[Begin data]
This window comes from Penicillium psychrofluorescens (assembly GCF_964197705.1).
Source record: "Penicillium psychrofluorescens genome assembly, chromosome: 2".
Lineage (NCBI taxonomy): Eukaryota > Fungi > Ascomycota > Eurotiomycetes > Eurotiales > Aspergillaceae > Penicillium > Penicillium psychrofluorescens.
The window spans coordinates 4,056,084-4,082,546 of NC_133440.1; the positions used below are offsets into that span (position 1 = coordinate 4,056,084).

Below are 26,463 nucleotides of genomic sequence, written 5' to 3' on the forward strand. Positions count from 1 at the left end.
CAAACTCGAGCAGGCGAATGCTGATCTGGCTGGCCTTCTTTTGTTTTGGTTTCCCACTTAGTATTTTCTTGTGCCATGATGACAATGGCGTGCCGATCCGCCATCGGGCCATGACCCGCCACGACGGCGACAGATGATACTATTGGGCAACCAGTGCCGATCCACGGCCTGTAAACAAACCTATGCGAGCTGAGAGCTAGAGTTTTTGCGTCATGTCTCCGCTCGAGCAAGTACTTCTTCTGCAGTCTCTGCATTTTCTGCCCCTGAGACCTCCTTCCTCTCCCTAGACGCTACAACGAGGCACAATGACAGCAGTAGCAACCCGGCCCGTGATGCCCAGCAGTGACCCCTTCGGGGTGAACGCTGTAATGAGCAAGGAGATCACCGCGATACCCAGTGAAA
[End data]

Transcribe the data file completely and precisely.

This window comes from Penicillium psychrofluorescens (assembly GCF_964197705.1).
Source record: "Penicillium psychrofluorescens genome assembly, chromosome: 2".
Lineage (NCBI taxonomy): Eukaryota > Fungi > Ascomycota > Eurotiomycetes > Eurotiales > Aspergillaceae > Penicillium > Penicillium psychrofluorescens.
The window spans coordinates 4,056,084-4,082,546 of NC_133440.1; the positions used below are offsets into that span (position 1 = coordinate 4,056,084).

Below are 26,463 nucleotides of genomic sequence, written 5' to 3' on the forward strand. Positions count from 1 at the left end.
CAAACTCGAGCAGGCGAATGCTGATCTGGCTGGCCTTCTTTTGTTTTGGTTTCCCACTTAGTATTTTCTTGTGCCATGATGACAATGGCGTGCCGATCCGCCATCGGGCCATGACCCGCCACGACGGCGACAGATGATACTATTGGGCAACCAGTGCCGATCCACGGCCTGTAAACAAACCTATGCGAGCTGAGAGCTAGAGTTTTTGCGTCATGTCTCCGCTCGAGCAAGTACTTCTTCTGCAGTCTCTGCATTTTCTGCCCCTGAGACCTCCTTCCTCTCCCTAGACGCTACAACGAGGCACAATGACAGCAGTAGCAACCCGGCCCGTGATGCCCAGCAGTGACCCCTTCGGGGTGAACGCTGTAATGAGCAAGGAGATCACCGCGATACCCAGTGAAA